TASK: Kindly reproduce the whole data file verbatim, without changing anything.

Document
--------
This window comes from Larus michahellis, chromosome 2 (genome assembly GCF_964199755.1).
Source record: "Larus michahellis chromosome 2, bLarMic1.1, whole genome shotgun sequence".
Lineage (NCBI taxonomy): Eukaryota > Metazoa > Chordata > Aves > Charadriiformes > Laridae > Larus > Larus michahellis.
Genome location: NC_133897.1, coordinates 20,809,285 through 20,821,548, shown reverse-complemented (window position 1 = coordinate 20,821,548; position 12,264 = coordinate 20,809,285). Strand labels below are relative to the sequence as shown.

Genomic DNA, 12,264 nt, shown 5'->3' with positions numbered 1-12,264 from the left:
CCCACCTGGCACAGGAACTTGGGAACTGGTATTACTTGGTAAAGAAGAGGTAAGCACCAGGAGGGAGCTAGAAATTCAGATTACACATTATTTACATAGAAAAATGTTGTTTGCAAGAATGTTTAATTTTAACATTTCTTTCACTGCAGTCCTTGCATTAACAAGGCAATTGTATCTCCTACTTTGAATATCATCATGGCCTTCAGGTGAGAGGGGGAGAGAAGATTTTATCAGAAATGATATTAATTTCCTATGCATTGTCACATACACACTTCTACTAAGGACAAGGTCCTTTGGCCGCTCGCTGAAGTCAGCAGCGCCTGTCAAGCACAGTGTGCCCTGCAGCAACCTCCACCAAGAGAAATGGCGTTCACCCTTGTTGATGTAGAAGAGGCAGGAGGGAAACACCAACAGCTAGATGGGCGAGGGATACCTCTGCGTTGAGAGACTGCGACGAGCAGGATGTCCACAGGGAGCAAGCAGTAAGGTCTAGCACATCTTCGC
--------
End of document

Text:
This window comes from Larus michahellis, chromosome 2 (genome assembly GCF_964199755.1).
Source record: "Larus michahellis chromosome 2, bLarMic1.1, whole genome shotgun sequence".
Lineage (NCBI taxonomy): Eukaryota > Metazoa > Chordata > Aves > Charadriiformes > Laridae > Larus > Larus michahellis.
Genome location: NC_133897.1, coordinates 20,809,285 through 20,821,548, shown reverse-complemented (window position 1 = coordinate 20,821,548; position 12,264 = coordinate 20,809,285). Strand labels below are relative to the sequence as shown.

Genomic DNA, 12,264 nt, shown 5'->3' with positions numbered 1-12,264 from the left:
CCCACCTGGCACAGGAACTTGGGAACTGGTATTACTTGGTAAAGAAGAGGTAAGCACCAGGAGGGAGCTAGAAATTCAGATTACACATTATTTACATAGAAAAATGTTGTTTGCAAGAATGTTTAATTTTAACATTTCTTTCACTGCAGTCCTTGCATTAACAAGGCAATTGTATCTCCTACTTTGAATATCATCATGGCCTTCAGGTGAGAGGGGGAGAGAAGATTTTATCAGAAATGATATTAATTTCCTATGCATTGTCACATACACACTTCTACTAAGGACAAGGTCCTTTGGCCGCTCGCTGAAGTCAGCAGCGCCTGTCAAGCACAGTGTGCCCTGCAGCAACCTCCACCAAGAGAAATGGCGTTCACCCTTGTTGATGTAGAAGAGGCAGGAGGGAAACACCAACAGCTAGATGGGCGAGGGATACCTCTGCGTTGAGAGACTGCGACGAGCAGGATGTCCACAGGGAGCAAGCAGTAAGGTCTAGCACATCTTCGC